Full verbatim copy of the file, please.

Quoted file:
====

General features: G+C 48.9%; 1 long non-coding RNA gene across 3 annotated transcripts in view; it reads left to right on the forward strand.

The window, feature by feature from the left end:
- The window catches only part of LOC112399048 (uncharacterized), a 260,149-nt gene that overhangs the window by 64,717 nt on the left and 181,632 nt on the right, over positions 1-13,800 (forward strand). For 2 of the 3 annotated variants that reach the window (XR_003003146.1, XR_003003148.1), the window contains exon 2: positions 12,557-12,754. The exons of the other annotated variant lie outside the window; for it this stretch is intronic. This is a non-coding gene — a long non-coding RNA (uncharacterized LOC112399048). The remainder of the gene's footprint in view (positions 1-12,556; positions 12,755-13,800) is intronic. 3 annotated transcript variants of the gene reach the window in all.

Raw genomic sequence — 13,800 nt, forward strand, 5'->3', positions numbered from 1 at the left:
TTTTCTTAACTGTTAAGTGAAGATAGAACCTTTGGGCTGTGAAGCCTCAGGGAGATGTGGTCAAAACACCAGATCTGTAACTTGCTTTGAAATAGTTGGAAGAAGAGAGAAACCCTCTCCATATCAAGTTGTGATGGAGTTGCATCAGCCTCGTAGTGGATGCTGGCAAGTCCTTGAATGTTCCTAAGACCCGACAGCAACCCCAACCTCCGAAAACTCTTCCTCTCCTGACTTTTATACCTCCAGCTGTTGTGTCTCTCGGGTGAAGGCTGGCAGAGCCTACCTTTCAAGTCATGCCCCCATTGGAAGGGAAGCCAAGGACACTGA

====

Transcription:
General features: G+C 48.9%; 1 long non-coding RNA gene across 3 annotated transcripts in view; it reads left to right on the forward strand.

The window, feature by feature from the left end:
- The window catches only part of LOC112399048 (uncharacterized), a 260,149-nt gene that overhangs the window by 64,717 nt on the left and 181,632 nt on the right, over positions 1-13,800 (forward strand). For 2 of the 3 annotated variants that reach the window (XR_003003146.1, XR_003003148.1), the window contains exon 2: positions 12,557-12,754. The exons of the other annotated variant lie outside the window; for it this stretch is intronic. This is a non-coding gene — a long non-coding RNA (uncharacterized LOC112399048). The remainder of the gene's footprint in view (positions 1-12,556; positions 12,755-13,800) is intronic. 3 annotated transcript variants of the gene reach the window in all.

Raw genomic sequence — 13,800 nt, forward strand, 5'->3', positions numbered from 1 at the left:
TTTTCTTAACTGTTAAGTGAAGATAGAACCTTTGGGCTGTGAAGCCTCAGGGAGATGTGGTCAAAACACCAGATCTGTAACTTGCTTTGAAATAGTTGGAAGAAGAGAGAAACCCTCTCCATATCAAGTTGTGATGGAGTTGCATCAGCCTCGTAGTGGATGCTGGCAAGTCCTTGAATGTTCCTAAGACCCGACAGCAACCCCAACCTCCGAAAACTCTTCCTCTCCTGACTTTTATACCTCCAGCTGTTGTGTCTCTCGGGTGAAGGCTGGCAGAGCCTACCTTTCAAGTCATGCCCCCATTGGAAGGGAAGCCAAGGACACTGA